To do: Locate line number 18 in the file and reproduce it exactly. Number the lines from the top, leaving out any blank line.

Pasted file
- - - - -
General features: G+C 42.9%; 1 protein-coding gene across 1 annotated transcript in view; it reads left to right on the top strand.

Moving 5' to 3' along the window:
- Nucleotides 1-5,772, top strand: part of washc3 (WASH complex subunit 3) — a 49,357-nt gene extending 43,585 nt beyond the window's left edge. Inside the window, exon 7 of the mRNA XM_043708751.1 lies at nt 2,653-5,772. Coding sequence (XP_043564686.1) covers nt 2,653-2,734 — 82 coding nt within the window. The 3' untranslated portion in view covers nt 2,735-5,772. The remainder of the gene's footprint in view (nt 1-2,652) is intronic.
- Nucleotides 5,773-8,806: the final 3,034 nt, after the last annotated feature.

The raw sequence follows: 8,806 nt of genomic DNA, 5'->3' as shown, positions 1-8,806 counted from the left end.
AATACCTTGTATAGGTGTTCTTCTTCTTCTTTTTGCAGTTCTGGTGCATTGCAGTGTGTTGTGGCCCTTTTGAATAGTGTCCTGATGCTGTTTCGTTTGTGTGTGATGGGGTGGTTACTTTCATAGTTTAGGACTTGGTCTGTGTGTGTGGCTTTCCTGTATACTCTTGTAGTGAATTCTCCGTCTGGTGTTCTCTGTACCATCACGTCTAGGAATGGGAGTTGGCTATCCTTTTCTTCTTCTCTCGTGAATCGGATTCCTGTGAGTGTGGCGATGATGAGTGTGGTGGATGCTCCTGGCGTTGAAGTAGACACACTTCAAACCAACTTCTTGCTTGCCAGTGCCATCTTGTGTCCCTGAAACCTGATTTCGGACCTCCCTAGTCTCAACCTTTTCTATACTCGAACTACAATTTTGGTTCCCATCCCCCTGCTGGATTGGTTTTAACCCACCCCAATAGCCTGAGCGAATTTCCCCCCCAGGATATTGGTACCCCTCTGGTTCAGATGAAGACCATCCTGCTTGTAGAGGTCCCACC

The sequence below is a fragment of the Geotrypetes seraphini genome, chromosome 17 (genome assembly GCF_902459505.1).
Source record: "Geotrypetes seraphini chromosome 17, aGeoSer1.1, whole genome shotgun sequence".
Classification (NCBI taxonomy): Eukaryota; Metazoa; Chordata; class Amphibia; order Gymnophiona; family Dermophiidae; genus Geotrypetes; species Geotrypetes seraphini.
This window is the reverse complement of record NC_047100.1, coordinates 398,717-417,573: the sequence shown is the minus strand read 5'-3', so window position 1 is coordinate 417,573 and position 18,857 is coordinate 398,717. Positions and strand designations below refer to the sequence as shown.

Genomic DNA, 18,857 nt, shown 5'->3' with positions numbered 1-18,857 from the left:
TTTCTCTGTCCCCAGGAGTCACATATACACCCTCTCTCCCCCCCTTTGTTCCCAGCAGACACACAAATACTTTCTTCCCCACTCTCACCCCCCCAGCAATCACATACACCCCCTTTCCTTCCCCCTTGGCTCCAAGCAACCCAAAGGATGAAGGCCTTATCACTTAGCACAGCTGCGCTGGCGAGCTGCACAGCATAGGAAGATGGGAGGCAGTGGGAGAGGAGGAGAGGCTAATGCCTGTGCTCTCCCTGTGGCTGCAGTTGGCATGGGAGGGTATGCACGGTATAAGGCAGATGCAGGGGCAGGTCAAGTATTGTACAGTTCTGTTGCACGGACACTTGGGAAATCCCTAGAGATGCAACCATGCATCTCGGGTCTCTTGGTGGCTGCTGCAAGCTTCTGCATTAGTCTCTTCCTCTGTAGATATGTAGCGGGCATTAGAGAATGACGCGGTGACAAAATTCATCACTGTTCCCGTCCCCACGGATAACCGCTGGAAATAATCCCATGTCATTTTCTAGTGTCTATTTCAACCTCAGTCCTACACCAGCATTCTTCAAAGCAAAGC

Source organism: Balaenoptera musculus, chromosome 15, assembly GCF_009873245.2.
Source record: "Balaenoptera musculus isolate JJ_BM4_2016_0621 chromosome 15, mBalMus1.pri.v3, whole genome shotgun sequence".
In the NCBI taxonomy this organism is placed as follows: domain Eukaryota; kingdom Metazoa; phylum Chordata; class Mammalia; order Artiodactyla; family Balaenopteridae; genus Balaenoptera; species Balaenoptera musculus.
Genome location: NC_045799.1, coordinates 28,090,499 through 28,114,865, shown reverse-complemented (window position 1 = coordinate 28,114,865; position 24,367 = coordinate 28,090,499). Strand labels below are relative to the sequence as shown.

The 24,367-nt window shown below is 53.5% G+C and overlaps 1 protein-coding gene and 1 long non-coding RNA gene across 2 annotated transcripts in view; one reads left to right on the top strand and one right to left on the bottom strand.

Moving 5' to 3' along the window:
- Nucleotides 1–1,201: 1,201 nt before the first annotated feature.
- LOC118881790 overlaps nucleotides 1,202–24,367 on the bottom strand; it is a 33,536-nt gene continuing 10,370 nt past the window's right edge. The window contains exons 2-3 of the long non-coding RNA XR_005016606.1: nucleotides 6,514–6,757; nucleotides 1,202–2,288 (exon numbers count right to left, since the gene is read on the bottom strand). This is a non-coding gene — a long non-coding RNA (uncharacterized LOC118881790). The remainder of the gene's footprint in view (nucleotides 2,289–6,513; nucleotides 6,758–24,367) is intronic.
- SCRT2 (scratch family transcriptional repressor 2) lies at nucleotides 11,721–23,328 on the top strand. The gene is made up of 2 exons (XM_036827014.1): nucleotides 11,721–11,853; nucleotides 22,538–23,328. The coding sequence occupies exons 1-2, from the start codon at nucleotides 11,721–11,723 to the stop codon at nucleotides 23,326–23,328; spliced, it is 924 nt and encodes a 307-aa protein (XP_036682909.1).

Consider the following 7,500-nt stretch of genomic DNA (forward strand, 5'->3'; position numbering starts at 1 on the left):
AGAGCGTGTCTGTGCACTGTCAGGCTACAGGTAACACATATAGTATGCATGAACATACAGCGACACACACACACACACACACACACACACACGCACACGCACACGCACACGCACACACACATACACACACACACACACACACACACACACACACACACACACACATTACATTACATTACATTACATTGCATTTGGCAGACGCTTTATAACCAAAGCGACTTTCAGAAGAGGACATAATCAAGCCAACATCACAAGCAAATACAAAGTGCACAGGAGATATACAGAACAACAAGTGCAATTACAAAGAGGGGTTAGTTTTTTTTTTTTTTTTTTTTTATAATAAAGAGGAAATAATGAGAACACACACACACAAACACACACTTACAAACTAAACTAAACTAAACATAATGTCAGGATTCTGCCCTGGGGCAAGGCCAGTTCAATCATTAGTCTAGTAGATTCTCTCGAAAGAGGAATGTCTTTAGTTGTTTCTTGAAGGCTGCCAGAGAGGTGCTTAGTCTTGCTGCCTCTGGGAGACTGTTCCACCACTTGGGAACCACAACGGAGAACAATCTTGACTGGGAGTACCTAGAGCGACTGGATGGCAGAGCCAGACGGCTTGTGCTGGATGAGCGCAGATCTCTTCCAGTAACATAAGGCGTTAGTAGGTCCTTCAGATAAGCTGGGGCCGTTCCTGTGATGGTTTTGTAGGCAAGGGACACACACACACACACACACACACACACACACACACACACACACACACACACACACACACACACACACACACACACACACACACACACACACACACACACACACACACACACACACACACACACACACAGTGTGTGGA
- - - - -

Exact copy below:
Moving 5' to 3' along the window: